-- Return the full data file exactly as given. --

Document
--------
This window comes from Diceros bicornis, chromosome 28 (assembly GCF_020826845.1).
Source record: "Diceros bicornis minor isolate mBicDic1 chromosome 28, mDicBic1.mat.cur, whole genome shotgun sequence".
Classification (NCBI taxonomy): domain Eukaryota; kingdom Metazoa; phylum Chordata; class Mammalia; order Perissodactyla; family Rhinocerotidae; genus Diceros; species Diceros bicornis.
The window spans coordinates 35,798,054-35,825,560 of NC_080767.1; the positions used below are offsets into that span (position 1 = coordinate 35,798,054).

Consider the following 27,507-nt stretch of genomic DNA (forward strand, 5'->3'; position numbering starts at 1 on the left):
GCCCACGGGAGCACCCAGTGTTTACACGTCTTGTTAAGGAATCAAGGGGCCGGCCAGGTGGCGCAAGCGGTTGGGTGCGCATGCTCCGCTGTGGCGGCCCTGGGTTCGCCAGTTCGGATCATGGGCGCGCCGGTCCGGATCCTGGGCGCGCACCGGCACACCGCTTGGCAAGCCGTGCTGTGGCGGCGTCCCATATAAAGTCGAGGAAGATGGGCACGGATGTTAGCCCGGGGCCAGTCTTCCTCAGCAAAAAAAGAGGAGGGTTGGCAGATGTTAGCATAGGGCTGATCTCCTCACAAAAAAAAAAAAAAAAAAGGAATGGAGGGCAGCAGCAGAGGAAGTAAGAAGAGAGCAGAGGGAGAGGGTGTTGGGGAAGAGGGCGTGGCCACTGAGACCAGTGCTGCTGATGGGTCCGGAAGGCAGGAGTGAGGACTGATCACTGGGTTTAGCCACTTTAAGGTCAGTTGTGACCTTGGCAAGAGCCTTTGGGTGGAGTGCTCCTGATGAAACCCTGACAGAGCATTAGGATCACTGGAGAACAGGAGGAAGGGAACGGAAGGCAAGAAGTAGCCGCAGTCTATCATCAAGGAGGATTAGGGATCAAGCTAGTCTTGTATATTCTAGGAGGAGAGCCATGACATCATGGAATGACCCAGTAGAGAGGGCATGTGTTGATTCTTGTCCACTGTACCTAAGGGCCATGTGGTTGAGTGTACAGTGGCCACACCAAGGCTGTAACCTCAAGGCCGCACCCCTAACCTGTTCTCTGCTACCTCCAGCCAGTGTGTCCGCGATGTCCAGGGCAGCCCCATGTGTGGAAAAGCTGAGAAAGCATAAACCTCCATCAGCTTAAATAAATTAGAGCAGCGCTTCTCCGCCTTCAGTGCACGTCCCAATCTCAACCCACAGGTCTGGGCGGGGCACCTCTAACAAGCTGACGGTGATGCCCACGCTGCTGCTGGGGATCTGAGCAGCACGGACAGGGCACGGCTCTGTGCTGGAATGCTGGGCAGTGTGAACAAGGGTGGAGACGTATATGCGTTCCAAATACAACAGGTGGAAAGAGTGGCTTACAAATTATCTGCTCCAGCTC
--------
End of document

This window comes from Diceros bicornis, chromosome 28 (assembly GCF_020826845.1).
Source record: "Diceros bicornis minor isolate mBicDic1 chromosome 28, mDicBic1.mat.cur, whole genome shotgun sequence".
Classification (NCBI taxonomy): domain Eukaryota; kingdom Metazoa; phylum Chordata; class Mammalia; order Perissodactyla; family Rhinocerotidae; genus Diceros; species Diceros bicornis.
The window spans coordinates 35,798,054-35,825,560 of NC_080767.1; the positions used below are offsets into that span (position 1 = coordinate 35,798,054).

Consider the following 27,507-nt stretch of genomic DNA (forward strand, 5'->3'; position numbering starts at 1 on the left):
GCCCACGGGAGCACCCAGTGTTTACACGTCTTGTTAAGGAATCAAGGGGCCGGCCAGGTGGCGCAAGCGGTTGGGTGCGCATGCTCCGCTGTGGCGGCCCTGGGTTCGCCAGTTCGGATCATGGGCGCGCCGGTCCGGATCCTGGGCGCGCACCGGCACACCGCTTGGCAAGCCGTGCTGTGGCGGCGTCCCATATAAAGTCGAGGAAGATGGGCACGGATGTTAGCCCGGGGCCAGTCTTCCTCAGCAAAAAAAGAGGAGGGTTGGCAGATGTTAGCATAGGGCTGATCTCCTCACAAAAAAAAAAAAAAAAAAGGAATGGAGGGCAGCAGCAGAGGAAGTAAGAAGAGAGCAGAGGGAGAGGGTGTTGGGGAAGAGGGCGTGGCCACTGAGACCAGTGCTGCTGATGGGTCCGGAAGGCAGGAGTGAGGACTGATCACTGGGTTTAGCCACTTTAAGGTCAGTTGTGACCTTGGCAAGAGCCTTTGGGTGGAGTGCTCCTGATGAAACCCTGACAGAGCATTAGGATCACTGGAGAACAGGAGGAAGGGAACGGAAGGCAAGAAGTAGCCGCAGTCTATCATCAAGGAGGATTAGGGATCAAGCTAGTCTTGTATATTCTAGGAGGAGAGCCATGACATCATGGAATGACCCAGTAGAGAGGGCATGTGTTGATTCTTGTCCACTGTACCTAAGGGCCATGTGGTTGAGTGTACAGTGGCCACACCAAGGCTGTAACCTCAAGGCCGCACCCCTAACCTGTTCTCTGCTACCTCCAGCCAGTGTGTCCGCGATGTCCAGGGCAGCCCCATGTGTGGAAAAGCTGAGAAAGCATAAACCTCCATCAGCTTAAATAAATTAGAGCAGCGCTTCTCCGCCTTCAGTGCACGTCCCAATCTCAACCCACAGGTCTGGGCGGGGCACCTCTAACAAGCTGACGGTGATGCCCACGCTGCTGCTGGGGATCTGAGCAGCACGGACAGGGCACGGCTCTGTGCTGGAATGCTGGGCAGTGTGAACAAGGGTGGAGACGTATATGCGTTCCAAATACAACAGGTGGAAAGAGTGGCTTACAAATTATCTGCTCCAGCTC